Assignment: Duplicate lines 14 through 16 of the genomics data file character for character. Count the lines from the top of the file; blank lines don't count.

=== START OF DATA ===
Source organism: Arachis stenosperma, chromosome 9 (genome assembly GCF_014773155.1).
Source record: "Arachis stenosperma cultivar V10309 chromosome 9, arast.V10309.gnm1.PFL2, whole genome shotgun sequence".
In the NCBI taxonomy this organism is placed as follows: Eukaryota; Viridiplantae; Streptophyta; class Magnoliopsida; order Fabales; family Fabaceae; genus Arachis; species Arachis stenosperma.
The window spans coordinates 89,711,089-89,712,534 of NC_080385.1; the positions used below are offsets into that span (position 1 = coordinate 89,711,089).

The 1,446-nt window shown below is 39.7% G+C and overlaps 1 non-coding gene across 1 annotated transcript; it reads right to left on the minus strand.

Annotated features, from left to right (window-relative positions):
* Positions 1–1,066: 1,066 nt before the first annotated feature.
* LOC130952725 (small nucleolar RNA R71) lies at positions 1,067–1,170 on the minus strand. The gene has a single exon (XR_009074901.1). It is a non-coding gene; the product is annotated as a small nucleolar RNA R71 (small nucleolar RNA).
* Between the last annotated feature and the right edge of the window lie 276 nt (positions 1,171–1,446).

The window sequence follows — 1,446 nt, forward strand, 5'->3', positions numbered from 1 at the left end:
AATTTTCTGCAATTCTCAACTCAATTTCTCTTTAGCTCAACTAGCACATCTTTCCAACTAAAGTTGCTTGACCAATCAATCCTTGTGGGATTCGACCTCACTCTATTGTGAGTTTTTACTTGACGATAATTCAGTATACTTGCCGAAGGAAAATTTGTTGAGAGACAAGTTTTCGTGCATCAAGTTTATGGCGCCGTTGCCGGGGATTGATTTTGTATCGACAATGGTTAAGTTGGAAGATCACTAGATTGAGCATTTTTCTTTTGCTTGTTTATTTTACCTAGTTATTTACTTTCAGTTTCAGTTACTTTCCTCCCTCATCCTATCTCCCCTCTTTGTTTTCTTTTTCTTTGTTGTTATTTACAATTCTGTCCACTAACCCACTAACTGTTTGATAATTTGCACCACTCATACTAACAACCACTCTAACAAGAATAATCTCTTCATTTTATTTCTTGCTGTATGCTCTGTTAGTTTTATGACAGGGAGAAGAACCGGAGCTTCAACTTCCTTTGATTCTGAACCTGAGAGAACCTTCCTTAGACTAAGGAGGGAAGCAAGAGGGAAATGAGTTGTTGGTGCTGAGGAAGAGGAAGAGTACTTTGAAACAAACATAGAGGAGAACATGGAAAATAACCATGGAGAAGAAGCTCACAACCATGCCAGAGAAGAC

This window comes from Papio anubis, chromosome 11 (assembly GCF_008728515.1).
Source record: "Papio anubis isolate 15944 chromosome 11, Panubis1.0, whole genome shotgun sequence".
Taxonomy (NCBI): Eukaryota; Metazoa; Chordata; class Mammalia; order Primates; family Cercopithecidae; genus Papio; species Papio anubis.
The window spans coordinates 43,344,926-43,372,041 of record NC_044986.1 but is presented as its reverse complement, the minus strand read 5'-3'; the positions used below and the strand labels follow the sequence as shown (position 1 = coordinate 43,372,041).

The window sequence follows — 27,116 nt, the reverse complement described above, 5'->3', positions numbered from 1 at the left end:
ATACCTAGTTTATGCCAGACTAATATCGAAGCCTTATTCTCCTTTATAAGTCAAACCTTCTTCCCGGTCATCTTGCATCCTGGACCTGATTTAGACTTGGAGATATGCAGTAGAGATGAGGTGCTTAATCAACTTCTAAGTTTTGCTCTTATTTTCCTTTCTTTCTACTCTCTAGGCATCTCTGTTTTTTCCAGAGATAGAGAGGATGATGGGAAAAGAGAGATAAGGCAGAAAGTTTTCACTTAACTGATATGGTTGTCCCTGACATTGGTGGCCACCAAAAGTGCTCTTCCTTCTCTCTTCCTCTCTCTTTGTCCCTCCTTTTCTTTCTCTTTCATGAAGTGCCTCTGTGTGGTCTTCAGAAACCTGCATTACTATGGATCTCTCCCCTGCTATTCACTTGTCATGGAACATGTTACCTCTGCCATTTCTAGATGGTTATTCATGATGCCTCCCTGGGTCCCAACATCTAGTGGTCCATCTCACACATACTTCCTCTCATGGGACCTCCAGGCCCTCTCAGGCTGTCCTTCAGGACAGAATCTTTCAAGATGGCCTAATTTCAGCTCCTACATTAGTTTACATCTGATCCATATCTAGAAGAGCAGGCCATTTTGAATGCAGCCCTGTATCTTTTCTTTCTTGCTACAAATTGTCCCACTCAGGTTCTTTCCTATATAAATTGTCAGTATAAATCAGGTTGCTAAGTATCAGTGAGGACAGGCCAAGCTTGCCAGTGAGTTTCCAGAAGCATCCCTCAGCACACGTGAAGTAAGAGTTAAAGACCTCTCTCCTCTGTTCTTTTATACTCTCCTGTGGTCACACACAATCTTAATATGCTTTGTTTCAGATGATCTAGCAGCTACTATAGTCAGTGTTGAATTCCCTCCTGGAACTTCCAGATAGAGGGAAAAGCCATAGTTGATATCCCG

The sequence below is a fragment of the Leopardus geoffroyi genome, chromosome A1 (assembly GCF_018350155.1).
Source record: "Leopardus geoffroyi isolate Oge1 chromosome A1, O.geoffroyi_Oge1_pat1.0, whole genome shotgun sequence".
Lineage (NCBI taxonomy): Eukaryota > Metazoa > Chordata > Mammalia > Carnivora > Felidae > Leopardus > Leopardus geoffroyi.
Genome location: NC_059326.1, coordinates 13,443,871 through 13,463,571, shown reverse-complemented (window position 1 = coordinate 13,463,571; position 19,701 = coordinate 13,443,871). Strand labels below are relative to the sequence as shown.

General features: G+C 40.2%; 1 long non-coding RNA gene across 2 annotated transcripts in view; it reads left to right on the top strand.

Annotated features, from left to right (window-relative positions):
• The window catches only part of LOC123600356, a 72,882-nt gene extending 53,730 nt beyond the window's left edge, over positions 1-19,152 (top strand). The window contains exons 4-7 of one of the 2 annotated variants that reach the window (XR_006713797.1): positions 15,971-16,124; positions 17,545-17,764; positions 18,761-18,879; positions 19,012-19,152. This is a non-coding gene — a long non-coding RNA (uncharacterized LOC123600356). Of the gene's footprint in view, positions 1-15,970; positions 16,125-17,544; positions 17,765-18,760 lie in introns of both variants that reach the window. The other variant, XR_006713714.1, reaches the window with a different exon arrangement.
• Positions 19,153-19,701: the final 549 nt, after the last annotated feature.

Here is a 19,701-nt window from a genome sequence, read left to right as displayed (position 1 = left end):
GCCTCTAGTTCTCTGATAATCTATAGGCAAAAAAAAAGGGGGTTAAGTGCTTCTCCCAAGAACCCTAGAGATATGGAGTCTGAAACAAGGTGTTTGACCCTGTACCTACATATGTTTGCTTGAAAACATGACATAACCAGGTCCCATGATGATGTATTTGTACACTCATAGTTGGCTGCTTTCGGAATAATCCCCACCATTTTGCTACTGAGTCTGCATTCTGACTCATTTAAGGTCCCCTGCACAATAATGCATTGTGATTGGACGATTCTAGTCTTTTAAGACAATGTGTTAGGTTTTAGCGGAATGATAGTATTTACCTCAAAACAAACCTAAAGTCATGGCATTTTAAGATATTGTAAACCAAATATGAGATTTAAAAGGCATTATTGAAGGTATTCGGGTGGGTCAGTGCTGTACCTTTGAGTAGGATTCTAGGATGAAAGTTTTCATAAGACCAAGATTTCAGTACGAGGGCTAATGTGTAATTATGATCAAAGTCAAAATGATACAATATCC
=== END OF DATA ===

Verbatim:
Taxonomy (NCBI): Eukaryota; Metazoa; Chordata; class Mammalia; order Primates; family Cercopithecidae; genus Papio; species Papio anubis.
The window spans coordinates 43,344,926-43,372,041 of record NC_044986.1 but is presented as its reverse complement, the minus strand read 5'-3'; the positions used below and the strand labels follow the sequence as shown (position 1 = coordinate 43,372,041).

The window sequence follows — 27,116 nt, the reverse complement described above, 5'->3', positions numbered from 1 at the left end: